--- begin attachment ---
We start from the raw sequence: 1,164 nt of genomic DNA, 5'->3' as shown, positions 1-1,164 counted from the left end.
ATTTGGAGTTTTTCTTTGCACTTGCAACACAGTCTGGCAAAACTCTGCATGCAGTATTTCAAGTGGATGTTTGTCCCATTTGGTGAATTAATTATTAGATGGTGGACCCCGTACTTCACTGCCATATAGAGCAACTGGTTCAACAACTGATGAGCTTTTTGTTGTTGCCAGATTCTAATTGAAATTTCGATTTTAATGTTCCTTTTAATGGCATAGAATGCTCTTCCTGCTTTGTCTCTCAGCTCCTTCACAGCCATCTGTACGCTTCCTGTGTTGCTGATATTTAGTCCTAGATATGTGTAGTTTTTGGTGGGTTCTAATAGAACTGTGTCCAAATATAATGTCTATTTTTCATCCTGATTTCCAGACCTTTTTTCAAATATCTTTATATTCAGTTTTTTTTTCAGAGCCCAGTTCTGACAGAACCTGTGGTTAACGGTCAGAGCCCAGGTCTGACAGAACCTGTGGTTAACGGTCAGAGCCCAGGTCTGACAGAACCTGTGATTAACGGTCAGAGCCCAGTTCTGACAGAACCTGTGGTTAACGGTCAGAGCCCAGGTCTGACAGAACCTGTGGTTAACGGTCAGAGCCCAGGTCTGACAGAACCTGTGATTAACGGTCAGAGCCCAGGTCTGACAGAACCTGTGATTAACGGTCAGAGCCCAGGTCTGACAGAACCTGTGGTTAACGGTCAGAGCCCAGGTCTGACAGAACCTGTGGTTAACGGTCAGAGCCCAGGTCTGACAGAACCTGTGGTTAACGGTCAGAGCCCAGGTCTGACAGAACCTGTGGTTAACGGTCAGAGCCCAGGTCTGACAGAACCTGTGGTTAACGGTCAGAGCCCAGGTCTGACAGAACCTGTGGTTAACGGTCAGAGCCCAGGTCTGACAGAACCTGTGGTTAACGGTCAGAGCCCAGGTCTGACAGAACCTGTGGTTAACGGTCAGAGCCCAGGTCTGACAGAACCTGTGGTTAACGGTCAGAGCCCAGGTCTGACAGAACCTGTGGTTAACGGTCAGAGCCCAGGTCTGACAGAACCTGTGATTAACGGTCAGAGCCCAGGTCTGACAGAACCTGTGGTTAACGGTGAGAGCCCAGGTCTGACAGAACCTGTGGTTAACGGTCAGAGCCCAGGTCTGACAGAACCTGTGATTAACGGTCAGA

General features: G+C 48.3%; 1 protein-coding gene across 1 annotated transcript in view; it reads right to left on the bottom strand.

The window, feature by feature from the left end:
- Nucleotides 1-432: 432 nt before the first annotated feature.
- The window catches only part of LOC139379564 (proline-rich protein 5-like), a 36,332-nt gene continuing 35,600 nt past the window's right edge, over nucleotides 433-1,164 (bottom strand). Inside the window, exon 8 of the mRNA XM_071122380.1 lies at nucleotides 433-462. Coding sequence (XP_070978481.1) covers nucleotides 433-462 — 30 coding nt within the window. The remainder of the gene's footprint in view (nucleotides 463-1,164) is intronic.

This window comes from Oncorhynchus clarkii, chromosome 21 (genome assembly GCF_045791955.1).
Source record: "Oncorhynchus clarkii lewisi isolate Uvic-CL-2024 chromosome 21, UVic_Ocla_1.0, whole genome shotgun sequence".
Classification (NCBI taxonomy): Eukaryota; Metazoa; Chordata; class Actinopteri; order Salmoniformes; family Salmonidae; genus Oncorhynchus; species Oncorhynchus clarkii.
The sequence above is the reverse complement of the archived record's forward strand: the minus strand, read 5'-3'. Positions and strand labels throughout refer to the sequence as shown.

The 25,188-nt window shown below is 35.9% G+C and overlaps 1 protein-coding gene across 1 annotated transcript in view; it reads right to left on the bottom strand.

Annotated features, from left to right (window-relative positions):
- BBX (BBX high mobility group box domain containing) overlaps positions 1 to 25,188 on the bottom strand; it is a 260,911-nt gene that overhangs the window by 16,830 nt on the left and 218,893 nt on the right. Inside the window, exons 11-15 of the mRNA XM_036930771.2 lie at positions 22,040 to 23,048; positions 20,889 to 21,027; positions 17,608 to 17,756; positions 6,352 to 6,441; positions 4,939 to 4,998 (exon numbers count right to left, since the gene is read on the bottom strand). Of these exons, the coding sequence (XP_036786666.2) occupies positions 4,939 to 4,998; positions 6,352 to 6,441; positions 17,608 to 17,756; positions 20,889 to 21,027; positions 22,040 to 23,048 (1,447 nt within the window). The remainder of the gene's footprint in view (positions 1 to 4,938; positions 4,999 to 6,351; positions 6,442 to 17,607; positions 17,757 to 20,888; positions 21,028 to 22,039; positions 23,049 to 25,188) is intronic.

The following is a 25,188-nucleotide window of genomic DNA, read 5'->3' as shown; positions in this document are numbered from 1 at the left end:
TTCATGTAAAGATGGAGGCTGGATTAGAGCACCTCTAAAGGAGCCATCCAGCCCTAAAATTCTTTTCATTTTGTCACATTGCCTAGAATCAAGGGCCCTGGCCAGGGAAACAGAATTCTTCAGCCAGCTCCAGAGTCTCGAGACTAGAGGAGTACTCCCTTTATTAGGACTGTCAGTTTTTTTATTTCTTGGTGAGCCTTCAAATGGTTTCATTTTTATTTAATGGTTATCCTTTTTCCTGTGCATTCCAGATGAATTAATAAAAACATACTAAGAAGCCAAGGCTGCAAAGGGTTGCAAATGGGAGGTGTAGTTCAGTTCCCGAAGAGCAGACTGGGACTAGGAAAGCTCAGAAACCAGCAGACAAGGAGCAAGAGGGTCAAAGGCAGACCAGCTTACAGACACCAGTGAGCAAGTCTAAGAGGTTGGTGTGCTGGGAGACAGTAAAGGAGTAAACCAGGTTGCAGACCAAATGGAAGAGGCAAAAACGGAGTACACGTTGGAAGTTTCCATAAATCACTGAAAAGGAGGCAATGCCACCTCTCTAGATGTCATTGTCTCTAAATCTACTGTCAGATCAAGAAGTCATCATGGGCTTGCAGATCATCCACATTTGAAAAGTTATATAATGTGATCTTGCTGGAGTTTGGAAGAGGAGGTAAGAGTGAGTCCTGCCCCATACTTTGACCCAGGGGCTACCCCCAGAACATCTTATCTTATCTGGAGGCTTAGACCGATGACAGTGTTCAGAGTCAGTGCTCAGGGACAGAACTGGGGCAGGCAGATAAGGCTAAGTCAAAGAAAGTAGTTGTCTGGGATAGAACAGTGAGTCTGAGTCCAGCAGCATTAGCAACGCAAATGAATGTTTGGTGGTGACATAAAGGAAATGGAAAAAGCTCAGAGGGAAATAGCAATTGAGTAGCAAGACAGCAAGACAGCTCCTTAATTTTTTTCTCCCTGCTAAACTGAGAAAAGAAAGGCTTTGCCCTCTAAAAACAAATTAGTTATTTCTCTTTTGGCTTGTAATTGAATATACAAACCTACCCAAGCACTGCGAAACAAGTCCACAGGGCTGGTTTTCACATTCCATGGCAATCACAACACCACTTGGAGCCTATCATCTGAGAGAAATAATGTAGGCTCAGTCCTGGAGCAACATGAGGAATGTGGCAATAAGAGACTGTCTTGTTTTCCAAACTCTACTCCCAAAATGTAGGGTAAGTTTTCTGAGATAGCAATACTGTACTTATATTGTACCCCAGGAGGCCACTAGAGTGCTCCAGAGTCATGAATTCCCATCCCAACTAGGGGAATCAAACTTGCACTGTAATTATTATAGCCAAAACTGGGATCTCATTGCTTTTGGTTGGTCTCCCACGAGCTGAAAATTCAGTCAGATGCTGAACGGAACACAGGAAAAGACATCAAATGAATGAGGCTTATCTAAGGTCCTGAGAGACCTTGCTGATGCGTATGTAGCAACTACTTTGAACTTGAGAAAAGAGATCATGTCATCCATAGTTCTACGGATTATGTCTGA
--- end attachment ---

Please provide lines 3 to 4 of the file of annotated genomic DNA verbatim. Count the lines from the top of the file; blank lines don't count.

General features: G+C 48.3%; 1 protein-coding gene across 1 annotated transcript in view; it reads right to left on the bottom strand.

The window, feature by feature from the left end: